• Storytelling included songs, music, poetry and dance as a way to connect tribe members and illustrate their history

Tricksters

"Native Americans needed to use their imagination and their creativity to survive in a world where circumstance changed and the forces of nature could turn suddenly hostile, and the trickster helped show them how to be
adaptable
and
flexible
in all situations." (Teacher Certification)

An animal with human characteristics
Tricksters play tricks with a purpose (e.g. to help create a new and better order)
Break down conventional categories and violate societal restrictions
Live between change and tradition
Dislike hard categories and rigid thinking
Help human beings see through their limited ways of thinking
(Teacher Certification)
"Frequently he is accompanied by a companion who either serves as a stooge or ultimately tricks the trickster." (Encyclopaedia Britannica, 2013)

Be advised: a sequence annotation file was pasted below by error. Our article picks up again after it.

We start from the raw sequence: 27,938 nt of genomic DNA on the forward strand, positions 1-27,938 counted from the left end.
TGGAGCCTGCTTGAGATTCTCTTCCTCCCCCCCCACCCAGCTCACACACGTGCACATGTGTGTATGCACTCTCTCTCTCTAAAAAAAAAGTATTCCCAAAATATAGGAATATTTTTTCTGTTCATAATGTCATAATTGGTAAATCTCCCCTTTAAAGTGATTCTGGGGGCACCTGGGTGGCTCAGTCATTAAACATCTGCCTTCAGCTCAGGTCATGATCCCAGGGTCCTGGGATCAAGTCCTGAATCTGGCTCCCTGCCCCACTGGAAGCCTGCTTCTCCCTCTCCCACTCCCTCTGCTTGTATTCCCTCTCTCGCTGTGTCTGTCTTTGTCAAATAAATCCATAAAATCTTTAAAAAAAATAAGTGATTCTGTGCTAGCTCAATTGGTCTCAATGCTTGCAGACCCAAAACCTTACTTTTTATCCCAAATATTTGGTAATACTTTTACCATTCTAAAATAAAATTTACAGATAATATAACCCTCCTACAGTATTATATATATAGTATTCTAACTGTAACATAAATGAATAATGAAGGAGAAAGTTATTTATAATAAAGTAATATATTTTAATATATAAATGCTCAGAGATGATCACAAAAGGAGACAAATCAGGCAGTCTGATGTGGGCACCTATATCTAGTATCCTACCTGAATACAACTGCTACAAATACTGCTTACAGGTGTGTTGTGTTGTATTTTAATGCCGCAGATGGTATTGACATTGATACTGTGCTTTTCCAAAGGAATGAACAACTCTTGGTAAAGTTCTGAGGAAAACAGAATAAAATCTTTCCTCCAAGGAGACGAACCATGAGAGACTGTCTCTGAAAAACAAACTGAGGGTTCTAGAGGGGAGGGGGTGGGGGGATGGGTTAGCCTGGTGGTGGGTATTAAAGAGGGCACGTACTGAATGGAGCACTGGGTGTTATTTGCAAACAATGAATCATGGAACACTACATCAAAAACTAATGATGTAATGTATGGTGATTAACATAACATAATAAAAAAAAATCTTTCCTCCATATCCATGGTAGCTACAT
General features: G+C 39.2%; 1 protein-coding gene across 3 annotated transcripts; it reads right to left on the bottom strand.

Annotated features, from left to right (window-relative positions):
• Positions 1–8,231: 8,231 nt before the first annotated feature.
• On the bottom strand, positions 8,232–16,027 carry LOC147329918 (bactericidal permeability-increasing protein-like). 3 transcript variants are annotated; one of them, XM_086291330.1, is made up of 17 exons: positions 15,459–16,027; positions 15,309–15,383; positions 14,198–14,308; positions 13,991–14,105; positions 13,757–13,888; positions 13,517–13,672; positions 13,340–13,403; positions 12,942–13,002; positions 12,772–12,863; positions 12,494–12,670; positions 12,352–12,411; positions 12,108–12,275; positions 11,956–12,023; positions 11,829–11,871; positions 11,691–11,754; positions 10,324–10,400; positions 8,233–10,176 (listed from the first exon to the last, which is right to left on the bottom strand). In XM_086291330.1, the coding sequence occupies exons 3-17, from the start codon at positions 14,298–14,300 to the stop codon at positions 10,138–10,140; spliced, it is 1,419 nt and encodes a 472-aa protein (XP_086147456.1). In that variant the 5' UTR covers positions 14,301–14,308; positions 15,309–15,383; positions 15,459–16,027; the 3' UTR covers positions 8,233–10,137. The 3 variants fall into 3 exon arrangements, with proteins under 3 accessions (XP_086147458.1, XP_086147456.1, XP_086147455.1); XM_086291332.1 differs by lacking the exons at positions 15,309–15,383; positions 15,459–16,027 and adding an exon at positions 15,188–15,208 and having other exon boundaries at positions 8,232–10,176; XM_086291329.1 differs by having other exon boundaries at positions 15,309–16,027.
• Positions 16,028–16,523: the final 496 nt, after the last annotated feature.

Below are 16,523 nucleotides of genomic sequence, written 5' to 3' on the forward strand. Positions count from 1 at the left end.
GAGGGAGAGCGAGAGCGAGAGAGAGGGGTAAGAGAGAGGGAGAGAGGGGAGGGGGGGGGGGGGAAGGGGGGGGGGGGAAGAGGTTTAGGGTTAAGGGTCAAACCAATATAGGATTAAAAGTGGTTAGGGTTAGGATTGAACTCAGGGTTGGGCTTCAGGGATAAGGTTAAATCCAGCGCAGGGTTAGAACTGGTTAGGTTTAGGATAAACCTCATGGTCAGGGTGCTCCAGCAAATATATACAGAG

(Where) can you find these aspects in Thomas?

Thanks for your attention and participation!
References
Alexie, S. (1998),
I Hated Tonto (Still Do).
Los Angeles Times. Retrieved December 04, 2013, from articles.latimes.com/1998/jun/28/entertainment/ca-64216
Alexie, S. (2005).
The Lone Ranger and Tonto Fist Fight in Heaven
. New York: Grove Press.
National Radio Hall of Fame (2013).
Fran Striker
. Retrieved December 04, 2013, from http://www.radiohof.org/fran_striker.htm
Alexie, S. (2012).
Blasphemy
. New York: Grove Press.
Dippie, B. W. (2008).
American Indians: The Image of the Indian
. National Humanities Center. Retrieved December 04, 2013, from http://nationalhumanitiescenter.org/tserve/nattrans/ntecoindian/essays/ indimage.htm